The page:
The design team next considered traditional curtain wall systems compared to structural silicone systems. Traditional curtain wall systems use continuously gasketed, aluminum pressure plates or caps that can conduct large amounts of heat in or out of the façade, which results in "thermal bridging." Structurally glazed curtain wall systems consist of glass that is bonded or anchored back to a frame with engineered silicone sealant that can reduce or eliminate the thermal bridging along the joints between adjacent IGUs.
The aesthetic benefit of a structural silicone glazed system is the creation of greater transparency than traditional systems. There are less visual interruptions due to the lack of metal on the exterior, creating a seamless, continuous glass look. This system creates a completely clean, flush exterior appearance with superior energy performance. It can also be much more technically complex than a traditional system, so the Epsylon team was relied on heavily for its skill and quality control.
The structural silicone glazed system selected was Epsylon Platinum Series 60.075-2S, which is the highest performing curtain wall it offers. It is a pre-fabricated, unitized system with structural silicone on two sides that allows multiple glazing types and materials to be combined into one "unit" in a quality-controlled shop environment. Precision is needed in sealing the units together, since there is no outside metal frame to cover any irregularities or imperfections. This also is the same with the glass spacers, as they can be left partly exposed and create an unintended visual appearance in some cases.
The TGI-Spacer used in this project extends the colored polypropylene through an extended sidewall ensuring minimal opportunity for stainless steel peek-through and overcoming this common quality control issue on structural silicone glazed units. After the IGUs and spandrel glass are glazed into unit frames at the shop, they are transported to the job site and installed by crane. The installed units then receive additional silicone and or ethylene propylene diene monomer (EPDM) gaskets on the exterior creating "stack joints" as the complete air and moisture barrier of the system, allowing a weep at each floor.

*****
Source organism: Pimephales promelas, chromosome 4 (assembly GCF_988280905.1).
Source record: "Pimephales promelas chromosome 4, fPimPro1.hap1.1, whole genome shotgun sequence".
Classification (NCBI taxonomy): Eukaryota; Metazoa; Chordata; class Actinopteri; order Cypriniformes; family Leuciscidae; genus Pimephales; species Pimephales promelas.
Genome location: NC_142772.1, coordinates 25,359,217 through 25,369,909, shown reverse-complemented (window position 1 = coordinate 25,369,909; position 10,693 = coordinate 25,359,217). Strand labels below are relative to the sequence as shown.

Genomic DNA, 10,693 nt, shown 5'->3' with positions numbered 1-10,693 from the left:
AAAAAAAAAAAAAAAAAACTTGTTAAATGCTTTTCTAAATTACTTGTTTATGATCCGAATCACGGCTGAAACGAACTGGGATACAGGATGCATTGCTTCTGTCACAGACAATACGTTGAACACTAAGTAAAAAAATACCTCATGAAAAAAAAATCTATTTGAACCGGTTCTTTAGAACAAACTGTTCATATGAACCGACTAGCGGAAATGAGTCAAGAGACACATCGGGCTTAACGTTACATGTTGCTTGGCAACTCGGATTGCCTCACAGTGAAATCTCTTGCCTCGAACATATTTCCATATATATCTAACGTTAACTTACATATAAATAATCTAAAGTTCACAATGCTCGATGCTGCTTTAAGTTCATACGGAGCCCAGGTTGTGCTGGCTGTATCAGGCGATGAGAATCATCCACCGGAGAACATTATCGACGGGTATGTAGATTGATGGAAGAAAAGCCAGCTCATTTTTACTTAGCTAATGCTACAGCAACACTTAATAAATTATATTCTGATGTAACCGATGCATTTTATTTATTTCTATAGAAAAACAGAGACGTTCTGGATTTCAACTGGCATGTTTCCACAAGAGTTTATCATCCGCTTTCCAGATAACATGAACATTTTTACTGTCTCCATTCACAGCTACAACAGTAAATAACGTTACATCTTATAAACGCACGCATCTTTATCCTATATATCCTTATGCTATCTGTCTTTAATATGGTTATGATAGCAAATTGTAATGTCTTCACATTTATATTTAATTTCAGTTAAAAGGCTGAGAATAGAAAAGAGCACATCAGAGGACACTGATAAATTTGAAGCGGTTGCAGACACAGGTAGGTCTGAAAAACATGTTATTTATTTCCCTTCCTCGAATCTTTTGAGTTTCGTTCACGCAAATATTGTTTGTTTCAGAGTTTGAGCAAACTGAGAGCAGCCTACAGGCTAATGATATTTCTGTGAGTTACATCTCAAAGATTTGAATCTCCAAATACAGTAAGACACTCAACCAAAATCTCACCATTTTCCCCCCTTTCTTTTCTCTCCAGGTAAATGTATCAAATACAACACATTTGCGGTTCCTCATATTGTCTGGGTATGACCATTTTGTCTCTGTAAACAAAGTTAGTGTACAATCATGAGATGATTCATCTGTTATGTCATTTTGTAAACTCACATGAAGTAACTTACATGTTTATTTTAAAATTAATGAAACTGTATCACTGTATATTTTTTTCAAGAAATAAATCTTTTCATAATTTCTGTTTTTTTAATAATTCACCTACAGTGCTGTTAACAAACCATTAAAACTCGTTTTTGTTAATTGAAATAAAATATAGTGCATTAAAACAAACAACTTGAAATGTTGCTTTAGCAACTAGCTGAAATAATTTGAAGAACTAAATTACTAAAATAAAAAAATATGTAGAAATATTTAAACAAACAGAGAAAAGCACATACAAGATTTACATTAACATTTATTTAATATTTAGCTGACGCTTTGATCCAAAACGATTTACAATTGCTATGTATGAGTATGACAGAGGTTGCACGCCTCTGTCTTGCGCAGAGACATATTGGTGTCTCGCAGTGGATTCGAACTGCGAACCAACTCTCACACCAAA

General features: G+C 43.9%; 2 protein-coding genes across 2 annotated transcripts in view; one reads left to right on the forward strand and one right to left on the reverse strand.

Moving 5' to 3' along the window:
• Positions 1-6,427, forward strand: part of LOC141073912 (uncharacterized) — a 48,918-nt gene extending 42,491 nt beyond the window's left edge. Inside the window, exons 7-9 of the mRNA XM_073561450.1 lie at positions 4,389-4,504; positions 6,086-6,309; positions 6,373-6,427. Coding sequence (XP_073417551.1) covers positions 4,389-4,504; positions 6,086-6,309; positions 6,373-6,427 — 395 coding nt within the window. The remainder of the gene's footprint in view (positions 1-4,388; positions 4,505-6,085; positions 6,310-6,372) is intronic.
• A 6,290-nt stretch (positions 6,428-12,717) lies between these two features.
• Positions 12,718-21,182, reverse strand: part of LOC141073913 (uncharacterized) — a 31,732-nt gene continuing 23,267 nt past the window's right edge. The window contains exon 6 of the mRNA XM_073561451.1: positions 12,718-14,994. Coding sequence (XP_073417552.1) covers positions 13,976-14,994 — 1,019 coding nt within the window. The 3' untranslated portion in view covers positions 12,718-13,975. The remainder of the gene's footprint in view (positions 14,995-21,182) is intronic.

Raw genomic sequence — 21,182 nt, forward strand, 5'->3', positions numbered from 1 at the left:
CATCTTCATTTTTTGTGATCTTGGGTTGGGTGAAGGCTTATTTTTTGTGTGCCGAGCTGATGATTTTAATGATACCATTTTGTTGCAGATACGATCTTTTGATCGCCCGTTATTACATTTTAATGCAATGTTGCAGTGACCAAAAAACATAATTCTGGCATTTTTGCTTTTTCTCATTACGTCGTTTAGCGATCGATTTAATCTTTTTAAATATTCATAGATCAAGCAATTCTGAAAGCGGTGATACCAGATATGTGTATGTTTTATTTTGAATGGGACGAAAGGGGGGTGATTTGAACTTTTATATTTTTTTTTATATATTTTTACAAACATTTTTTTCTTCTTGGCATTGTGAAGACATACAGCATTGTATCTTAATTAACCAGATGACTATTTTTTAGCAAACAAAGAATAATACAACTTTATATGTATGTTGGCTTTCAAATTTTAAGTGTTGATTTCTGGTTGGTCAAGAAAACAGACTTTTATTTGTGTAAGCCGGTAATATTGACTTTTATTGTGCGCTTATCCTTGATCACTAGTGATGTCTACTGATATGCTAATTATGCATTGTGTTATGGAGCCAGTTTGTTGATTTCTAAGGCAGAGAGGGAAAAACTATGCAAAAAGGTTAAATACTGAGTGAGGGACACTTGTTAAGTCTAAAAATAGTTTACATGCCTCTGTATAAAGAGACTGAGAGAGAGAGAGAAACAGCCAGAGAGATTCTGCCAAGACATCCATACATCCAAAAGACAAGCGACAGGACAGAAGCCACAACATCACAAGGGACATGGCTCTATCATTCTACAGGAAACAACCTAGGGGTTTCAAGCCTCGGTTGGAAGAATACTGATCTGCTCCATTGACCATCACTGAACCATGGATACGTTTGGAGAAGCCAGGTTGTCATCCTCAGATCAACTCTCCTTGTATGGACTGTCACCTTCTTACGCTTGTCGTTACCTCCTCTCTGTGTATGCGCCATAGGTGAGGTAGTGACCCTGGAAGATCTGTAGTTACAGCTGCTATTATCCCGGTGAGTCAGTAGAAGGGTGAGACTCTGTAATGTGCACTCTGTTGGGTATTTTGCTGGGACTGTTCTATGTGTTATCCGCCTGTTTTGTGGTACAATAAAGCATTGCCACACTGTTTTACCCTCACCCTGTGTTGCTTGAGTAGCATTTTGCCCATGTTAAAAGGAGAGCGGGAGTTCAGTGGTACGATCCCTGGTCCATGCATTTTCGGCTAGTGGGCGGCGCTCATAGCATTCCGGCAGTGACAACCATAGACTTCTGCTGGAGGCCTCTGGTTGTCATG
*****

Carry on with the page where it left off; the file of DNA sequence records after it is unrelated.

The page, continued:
The Result – High Design and High Performance
"The Deloitte Tower is a stunning example of design and functionality coming together beautifully by paying attention to the details of the glazing system," praised Brian Stephens, TGI market team member. "The collaborative effort of the owner, design team, fabricators and installers created an environment that eliminates visual barriers offering a desirable and productive office setting. All in all, with the goal of LEED Platinum, the Deloitte Tower certainly is a jewel for the downtown Montreal area. The TGI-Spacer played an appropriately subtle, but very important role in seeing these results achieved."
Owner/Developer: The Cadillac Fairview Corporation Limited; Toronto; https://www.cadillacfairview.com
Design architect: Kohn Pedersen Fox (KPF) Associates PC; New York; https://www.kpf.com
Architect of record: Bregman & Hamann (B+H) Architects; Toronto; http://www.bharchitects.com
General contractor: PCL Constructors Eastern Inc.; Ottawa, Quebec; http://www.pcl.com
Curtainwall manufacturer and installer: Epsylon Concept Inc.; Quebec, Quebec City; http://www.epsylon.ca
Glass manufacturer: Guardian Industries Corp.; Auburn Hills, Mich.; https://www.guardian.com
Insulating glass unit fabricator: Multiver; Quebec City, Quebec; http://www.multiver.ca
Glazing systems' spacers: Technoform Glass Insulation (TGI) North America; Twinsburg, Ohio; http://www.glassinsulation.us